87. Kramer-I like an educated consumer as good questions and is a combination of factors, first yes the walls are thin and I can hear even the upstairs sliding door as it closes, as far as the music and yes no respect taken as I am Latin so I know the reality of the parties and the festivities yet I also understand respect and the need to act with it as it pertains to the other people who co-habilitae with one in a condo or building situation. The noise eminates through the walls from above and below and even worse at the pools as there is no control of what is played and even worse as part of maintenence fee realities no pool guards so anyone can play their choice of music as loud as they want that is until someone gets ticked off and starts up, as again this is Miami afterall and all the young professionals think they are the gifts to the world…Oh and to clarify on the tenants not that I am being biasted here but in each case whereby I was forced to complain and call security they told me that it was a RENTER being rude-so then do I steryotype RENTERS, TBD….but it does make you wonder if buying in a rental building is worth it in the long run…

  88. I am fairly certain that construction has stopped at Brickell Financial Center. (the one just south of 500 Brickell.) there has been no visible progress in the exterior of the building in some time. and now they are demobilizing the last crane. (I’m no construction expert, but don’t they take down the cranes after the building exterior is completed?) also, no supplies are parked outside the building ready to go in. there are people milling about, but in nowhere near the numbers that were there during the height of construction.

    am I wrong here?

  89. Brickell Financial Center has no debt. They also have no signed leases, so they don’t really have an obligation to finish by 2010 like the other office buildings in Brickell/Downtown. What I heard is that the exterior of the building was privately financed and the interior was supposed to be done with a loan. They couldn’t get a loan especially after Bilzin left, so they are halting construction until the market corrects

  90. Brickell Financial Centre is definitely still under construction. I walk by BFC all the time, and every week I see more glass. They’re now working on the interior, so although the exterior may not change much, the interior work is being done. They’re supposed to open the building in November 2009, along with 1450 Brickell, another office building under construction on the corner of Broadway and Brickell.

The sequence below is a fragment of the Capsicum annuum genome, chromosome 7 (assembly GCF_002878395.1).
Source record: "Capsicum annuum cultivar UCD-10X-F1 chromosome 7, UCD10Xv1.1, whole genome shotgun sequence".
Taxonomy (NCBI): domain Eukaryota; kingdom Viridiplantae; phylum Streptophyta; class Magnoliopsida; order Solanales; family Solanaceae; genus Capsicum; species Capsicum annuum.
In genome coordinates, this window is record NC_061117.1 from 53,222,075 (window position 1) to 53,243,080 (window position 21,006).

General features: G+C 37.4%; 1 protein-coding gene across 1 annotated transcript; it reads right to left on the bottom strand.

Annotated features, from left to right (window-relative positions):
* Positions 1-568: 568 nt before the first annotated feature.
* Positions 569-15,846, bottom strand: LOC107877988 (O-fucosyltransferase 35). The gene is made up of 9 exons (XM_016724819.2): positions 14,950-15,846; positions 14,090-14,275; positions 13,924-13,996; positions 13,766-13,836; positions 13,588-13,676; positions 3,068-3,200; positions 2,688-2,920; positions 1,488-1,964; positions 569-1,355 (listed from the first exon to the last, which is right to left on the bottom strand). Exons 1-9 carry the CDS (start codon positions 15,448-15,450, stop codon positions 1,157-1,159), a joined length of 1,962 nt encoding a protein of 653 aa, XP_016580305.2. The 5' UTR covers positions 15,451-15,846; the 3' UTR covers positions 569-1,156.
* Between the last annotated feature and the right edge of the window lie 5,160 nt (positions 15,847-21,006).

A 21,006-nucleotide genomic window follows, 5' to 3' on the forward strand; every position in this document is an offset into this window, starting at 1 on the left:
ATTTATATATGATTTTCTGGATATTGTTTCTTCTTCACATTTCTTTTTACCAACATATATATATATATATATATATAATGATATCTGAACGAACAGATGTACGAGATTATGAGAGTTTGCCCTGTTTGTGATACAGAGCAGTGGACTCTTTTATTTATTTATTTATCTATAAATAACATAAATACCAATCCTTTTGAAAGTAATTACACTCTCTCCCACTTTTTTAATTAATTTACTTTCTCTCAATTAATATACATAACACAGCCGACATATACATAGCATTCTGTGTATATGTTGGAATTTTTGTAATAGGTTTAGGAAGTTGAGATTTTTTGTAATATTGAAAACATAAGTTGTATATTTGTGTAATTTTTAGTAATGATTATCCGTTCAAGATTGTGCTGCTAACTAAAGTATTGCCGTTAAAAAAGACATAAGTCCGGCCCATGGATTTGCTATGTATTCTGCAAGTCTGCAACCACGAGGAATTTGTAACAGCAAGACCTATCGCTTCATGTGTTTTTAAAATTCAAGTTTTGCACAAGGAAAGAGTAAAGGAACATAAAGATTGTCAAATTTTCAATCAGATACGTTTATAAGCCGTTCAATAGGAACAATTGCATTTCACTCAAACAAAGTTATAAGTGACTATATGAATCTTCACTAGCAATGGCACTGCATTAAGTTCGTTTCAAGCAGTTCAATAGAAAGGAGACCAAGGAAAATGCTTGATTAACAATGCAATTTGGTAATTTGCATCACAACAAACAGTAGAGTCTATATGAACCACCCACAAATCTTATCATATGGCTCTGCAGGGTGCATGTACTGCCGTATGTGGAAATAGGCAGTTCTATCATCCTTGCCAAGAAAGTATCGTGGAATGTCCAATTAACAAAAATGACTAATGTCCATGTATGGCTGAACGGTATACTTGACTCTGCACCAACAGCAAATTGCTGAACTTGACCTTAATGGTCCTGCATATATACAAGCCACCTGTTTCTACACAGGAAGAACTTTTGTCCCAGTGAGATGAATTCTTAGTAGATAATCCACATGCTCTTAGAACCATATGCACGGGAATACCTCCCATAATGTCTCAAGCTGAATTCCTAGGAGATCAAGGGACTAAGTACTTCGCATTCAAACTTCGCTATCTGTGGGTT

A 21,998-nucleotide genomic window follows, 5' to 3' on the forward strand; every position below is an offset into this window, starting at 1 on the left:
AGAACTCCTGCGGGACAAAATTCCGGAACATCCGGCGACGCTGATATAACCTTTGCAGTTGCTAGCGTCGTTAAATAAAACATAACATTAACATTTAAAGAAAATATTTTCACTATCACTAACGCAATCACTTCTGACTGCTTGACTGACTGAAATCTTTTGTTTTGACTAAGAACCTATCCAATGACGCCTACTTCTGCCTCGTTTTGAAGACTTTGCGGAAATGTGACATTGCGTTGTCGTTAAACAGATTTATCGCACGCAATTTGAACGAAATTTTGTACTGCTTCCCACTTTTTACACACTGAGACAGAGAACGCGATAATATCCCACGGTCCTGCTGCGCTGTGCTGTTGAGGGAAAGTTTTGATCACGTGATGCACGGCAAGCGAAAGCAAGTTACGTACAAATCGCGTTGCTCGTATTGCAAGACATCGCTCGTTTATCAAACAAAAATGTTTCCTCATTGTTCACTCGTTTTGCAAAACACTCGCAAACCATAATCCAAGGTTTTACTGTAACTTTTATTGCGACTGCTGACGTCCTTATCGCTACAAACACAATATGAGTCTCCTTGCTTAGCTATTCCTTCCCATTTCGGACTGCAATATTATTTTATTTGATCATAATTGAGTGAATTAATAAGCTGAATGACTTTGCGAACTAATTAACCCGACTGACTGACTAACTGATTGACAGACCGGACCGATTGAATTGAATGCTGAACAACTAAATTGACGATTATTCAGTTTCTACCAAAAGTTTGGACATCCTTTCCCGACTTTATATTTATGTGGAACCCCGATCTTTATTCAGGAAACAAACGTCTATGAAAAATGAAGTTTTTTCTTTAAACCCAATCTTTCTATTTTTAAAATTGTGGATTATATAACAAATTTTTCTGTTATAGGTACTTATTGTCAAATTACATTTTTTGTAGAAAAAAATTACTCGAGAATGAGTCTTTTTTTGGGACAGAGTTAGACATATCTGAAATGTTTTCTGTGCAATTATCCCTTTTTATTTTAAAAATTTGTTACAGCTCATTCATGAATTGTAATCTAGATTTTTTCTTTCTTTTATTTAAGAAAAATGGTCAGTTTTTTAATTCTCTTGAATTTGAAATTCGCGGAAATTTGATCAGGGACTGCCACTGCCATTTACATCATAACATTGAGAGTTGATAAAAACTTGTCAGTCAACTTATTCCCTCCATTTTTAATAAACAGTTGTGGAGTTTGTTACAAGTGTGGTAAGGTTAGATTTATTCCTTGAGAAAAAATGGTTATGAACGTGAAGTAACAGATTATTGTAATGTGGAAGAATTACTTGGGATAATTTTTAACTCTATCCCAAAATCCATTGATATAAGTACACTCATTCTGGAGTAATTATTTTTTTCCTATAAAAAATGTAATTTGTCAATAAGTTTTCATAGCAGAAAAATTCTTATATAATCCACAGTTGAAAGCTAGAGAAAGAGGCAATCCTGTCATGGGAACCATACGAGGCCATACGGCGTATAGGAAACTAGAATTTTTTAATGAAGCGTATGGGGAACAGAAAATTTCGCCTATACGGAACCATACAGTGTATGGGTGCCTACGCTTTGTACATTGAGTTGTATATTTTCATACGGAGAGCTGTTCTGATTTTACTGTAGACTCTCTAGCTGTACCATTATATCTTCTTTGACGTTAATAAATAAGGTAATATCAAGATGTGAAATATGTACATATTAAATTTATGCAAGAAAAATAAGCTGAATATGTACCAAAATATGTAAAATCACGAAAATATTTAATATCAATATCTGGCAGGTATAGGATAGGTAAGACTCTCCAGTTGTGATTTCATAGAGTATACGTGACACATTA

91. Midtown Development:
    Midtown is certainly a success for phase 1. The developer purchased a brownfield site, turned it into a high quality redevelopement project bringing quality mid level living to one of the worse neighborhoods in Miami. The developer paid for the entire land investment when he sold off a portion of the site to the “Shops” developer. Midtown 2 & 4 are built on land that ultimately cost the developer no money due to their sale of the Shops development. All the remaining lots are paid for and waiting for future development. Midtown has better occupancy than most other condos around town…though, certainly not full.

    Hard to call this a failure. Do remember…we are in the worse recession since 1932. You need to look at the big picture of what Midtown means to the community and the long term outlook for the area.

  92. I love the idea of an outdoor mall in the midtown area….maybe even at Midtown.
    Movie cinema…restaurants…clubs…and retail stores. By the time it is built….2 year from now..the economy will be on the rebound. I think it makes some sense.

  93. Richard #111

    Ahh-your comment recalls the “pungent” odor of the old AMC theatres at OMNI which smelled like a Parisian pissoir .
    I lived across the street from Omni and had to give up on moviegoing there and opted to drive miles to other theatres-greasy popcorn smelled better than…

    One day in the late 1980′s I phoned the VP finance at corp HQ of the then- publicly traded AMC company and described the conditions therein…a deafening silence at the other end-
    guess he heard it before—

  94. Kramer asked in #101: “Could you elaborate on your statement as an owner at 500 Brickell – “the daily overbearing music from the new tenants”. Are the wall’s thin?

    When I did a walk-through of the unit I bailed on, the walls were cheap, 1070′s apartment walls (Chinese drywall would not surprise me!) and look like they had been white-washed rather than painted. Kramer, unless you are a circus midget, you probably sould mention the size of the shower and tub in the bathrooms.